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The pubs that died after giving up smoking…

By Angela Harbutt
January 4th, 2010 at 1:48 pm | 18 Comments | Posted in UK Politics

save-our-pubs-and-clubs1You may not be surprised to know that I am a supporter of the excellent SAVE OUR PUBS AND CLUBS CAMPAIGN. If you have not come across the campaign I urge you to visit the site and sign up.

I also urge you to read this article that appeared in the Daily Telegraph on Saturday. Vicki Woods writes about how her local pub died as a result of the smoking ban. It touched a nerve.

When I spent a splendidly frosty News Years Eve down in my home village with family, I learned that my local too had been closed. This was the pub that I sneaked out to at lunch time when I was in sixth form; the pub that had its finger on the pulse of the village; the pub that had survived every previous economic downturn with the slightest of shrugs. Now its gone. I am told that it too closed as a result of the smoking ban. It’s a rural pub – populated mainly by the locals – but since the smoking ban fewer and fewer went there. It used to be heaving – full of farmers and accountant types rubbing shoulders with plumbers and postmen. The last time I went there it was a shadow of its former self with just a  handful of locals inside and a couple of resiliant smokers standing outside in the cold summer drizzle.

According to  52 pubs closed every week in 2009. You can read further information on the effect of the smoking ban here.

For those of you who have not come across it – the Save Our Pubs and Clubs campaign proposes amendments to the current smoking ban (not an overturn of the current ban) – that seem, in my book at least –  fair to both smokers and non-smokers alike – and include the following proposals….

Adopting the Spanish model – whereby venues with limited floor space can choose to be smoking or non-smoking, but venues larger than 1002 metres can have a designated smoking room if this constitutes less than 30% of total floor space, is fully partitioned and separated from the rest of the venue, and can be wholly avoided by non-smokers. smoking and non-smoking areas.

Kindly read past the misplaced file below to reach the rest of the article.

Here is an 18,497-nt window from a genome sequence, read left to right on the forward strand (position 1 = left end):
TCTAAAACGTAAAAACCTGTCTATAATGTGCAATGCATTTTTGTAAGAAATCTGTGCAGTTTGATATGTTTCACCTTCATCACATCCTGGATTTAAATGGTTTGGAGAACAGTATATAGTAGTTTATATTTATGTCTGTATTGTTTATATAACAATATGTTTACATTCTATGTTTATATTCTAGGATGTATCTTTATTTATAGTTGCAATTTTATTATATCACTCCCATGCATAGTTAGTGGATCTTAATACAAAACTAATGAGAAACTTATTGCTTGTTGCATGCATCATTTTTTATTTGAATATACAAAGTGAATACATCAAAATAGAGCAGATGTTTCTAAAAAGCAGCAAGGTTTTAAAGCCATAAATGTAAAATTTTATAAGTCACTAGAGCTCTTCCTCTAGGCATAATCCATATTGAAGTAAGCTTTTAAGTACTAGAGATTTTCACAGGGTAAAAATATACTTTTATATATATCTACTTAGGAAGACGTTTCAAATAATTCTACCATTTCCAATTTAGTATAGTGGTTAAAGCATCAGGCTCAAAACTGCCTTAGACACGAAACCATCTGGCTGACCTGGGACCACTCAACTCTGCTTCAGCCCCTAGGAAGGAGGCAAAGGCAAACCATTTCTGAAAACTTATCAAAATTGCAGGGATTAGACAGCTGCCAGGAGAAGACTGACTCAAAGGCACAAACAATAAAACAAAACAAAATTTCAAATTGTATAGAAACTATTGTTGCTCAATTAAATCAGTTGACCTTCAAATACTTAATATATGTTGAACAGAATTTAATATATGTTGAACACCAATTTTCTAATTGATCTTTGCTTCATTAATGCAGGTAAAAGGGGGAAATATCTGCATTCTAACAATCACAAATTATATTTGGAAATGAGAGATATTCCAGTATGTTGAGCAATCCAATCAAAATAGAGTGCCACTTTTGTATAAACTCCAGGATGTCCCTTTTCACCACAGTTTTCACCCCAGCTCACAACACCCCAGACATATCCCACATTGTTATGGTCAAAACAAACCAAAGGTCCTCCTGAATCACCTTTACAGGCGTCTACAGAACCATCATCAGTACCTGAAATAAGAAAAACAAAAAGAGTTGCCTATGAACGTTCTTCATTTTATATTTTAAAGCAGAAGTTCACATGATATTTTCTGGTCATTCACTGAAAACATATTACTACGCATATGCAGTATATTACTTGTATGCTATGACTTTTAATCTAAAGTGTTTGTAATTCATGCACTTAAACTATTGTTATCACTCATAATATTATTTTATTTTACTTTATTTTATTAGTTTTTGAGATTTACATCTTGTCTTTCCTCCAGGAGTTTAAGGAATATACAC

•    Allowing the smoking of tobacco only in venues that can secure a licence by ensuring an agreed level of ventilation and air quality in both

•    Allowing some discretion for local authorities in determining the nature and extent of smoking regulations.

I for one would like the mission to go further – to say that it should be the landlords decision as to whether one can smoke in any particular hostelry – not my decision, not the Governments, not the Councils.

But the Save Our Pubs and Clubs Campaign strikes me as something that smokers and non-smokers alike can get behind. It’s been running for a while now and gaining widespread support. Go have a look if you can..

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Two years of the smoking ban and the damage continues

By Mark Littlewood
July 1st, 2009 at 12:38 pm | 22 Comments | Posted in UK Politics


Today marks the second anniversary of the ban on smoking in “public” places (actually a ban on smoking in private places, visited by the public). With dozens of pubs closing every week, an amendment to the blanket prohibition is crucial in assisting the licensed trade. With Labour largely united around the ban and the Tories saying they have “no plans” to change the law, this is surely an issue that the LibDems could latch on to. Angry and disllusioned publicans would also be a considerable electoral asset.

The Save our Pubs and Clubs campaign – which seeks an amendment to the smoking ban that is fair to all publicans, pub staff and customers – was launched in central London last week, and will be taking its message to every corner of the country. You can become a supporterof the campaign here.

UPDATE: The campaign launch video is now online:

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